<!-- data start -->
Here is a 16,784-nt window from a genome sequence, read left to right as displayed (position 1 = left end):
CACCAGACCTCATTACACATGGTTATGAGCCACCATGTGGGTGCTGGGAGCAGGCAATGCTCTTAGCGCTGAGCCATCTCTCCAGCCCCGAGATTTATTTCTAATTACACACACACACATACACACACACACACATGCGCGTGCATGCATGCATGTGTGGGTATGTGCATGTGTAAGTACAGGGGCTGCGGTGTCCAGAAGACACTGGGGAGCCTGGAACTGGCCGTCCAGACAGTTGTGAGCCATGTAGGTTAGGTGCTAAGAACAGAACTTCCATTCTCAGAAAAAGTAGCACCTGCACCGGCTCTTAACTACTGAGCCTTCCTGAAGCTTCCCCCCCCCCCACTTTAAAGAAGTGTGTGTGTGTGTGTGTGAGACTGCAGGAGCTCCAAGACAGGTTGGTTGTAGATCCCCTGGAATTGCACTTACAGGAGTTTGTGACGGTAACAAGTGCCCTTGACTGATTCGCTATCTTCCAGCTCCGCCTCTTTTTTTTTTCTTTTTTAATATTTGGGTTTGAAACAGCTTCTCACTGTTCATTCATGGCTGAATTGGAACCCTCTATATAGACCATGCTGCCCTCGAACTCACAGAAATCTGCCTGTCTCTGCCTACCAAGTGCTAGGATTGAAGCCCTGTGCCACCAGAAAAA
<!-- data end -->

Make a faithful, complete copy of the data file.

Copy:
Here is a 16,784-nt window from a genome sequence, read left to right as displayed (position 1 = left end):
CACCAGACCTCATTACACATGGTTATGAGCCACCATGTGGGTGCTGGGAGCAGGCAATGCTCTTAGCGCTGAGCCATCTCTCCAGCCCCGAGATTTATTTCTAATTACACACACACACATACACACACACACACATGCGCGTGCATGCATGCATGTGTGGGTATGTGCATGTGTAAGTACAGGGGCTGCGGTGTCCAGAAGACACTGGGGAGCCTGGAACTGGCCGTCCAGACAGTTGTGAGCCATGTAGGTTAGGTGCTAAGAACAGAACTTCCATTCTCAGAAAAAGTAGCACCTGCACCGGCTCTTAACTACTGAGCCTTCCTGAAGCTTCCCCCCCCCCCACTTTAAAGAAGTGTGTGTGTGTGTGTGTGAGACTGCAGGAGCTCCAAGACAGGTTGGTTGTAGATCCCCTGGAATTGCACTTACAGGAGTTTGTGACGGTAACAAGTGCCCTTGACTGATTCGCTATCTTCCAGCTCCGCCTCTTTTTTTTTTCTTTTTTAATATTTGGGTTTGAAACAGCTTCTCACTGTTCATTCATGGCTGAATTGGAACCCTCTATATAGACCATGCTGCCCTCGAACTCACAGAAATCTGCCTGTCTCTGCCTACCAAGTGCTAGGATTGAAGCCCTGTGCCACCAGAAAAA